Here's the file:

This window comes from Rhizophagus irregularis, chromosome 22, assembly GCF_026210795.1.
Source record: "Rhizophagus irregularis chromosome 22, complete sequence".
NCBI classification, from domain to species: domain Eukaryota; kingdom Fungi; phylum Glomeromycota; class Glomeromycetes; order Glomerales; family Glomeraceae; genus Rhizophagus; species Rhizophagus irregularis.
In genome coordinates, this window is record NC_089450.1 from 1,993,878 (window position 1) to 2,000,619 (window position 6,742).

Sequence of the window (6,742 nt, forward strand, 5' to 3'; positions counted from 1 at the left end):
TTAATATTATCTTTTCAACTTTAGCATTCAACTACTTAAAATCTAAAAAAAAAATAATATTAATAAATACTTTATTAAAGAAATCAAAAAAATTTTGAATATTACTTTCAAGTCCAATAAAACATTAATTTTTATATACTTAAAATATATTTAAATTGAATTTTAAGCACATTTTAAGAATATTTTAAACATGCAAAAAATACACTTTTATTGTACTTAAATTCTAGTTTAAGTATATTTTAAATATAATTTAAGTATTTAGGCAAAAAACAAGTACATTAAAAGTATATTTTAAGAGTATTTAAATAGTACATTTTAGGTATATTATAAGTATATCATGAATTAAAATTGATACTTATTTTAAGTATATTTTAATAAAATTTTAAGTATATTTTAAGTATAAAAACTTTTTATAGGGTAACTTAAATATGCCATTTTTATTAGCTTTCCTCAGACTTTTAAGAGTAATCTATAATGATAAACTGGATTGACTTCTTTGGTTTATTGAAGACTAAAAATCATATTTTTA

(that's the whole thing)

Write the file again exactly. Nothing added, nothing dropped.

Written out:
This window comes from Rhizophagus irregularis, chromosome 22, assembly GCF_026210795.1.
Source record: "Rhizophagus irregularis chromosome 22, complete sequence".
NCBI classification, from domain to species: domain Eukaryota; kingdom Fungi; phylum Glomeromycota; class Glomeromycetes; order Glomerales; family Glomeraceae; genus Rhizophagus; species Rhizophagus irregularis.
In genome coordinates, this window is record NC_089450.1 from 1,993,878 (window position 1) to 2,000,619 (window position 6,742).

Sequence of the window (6,742 nt, forward strand, 5' to 3'; positions counted from 1 at the left end):
TTAATATTATCTTTTCAACTTTAGCATTCAACTACTTAAAATCTAAAAAAAAAATAATATTAATAAATACTTTATTAAAGAAATCAAAAAAATTTTGAATATTACTTTCAAGTCCAATAAAACATTAATTTTTATATACTTAAAATATATTTAAATTGAATTTTAAGCACATTTTAAGAATATTTTAAACATGCAAAAAATACACTTTTATTGTACTTAAATTCTAGTTTAAGTATATTTTAAATATAATTTAAGTATTTAGGCAAAAAACAAGTACATTAAAAGTATATTTTAAGAGTATTTAAATAGTACATTTTAGGTATATTATAAGTATATCATGAATTAAAATTGATACTTATTTTAAGTATATTTTAATAAAATTTTAAGTATATTTTAAGTATAAAAACTTTTTATAGGGTAACTTAAATATGCCATTTTTATTAGCTTTCCTCAGACTTTTAAGAGTAATCTATAATGATAAACTGGATTGACTTCTTTGGTTTATTGAAGACTAAAAATCATATTTTTA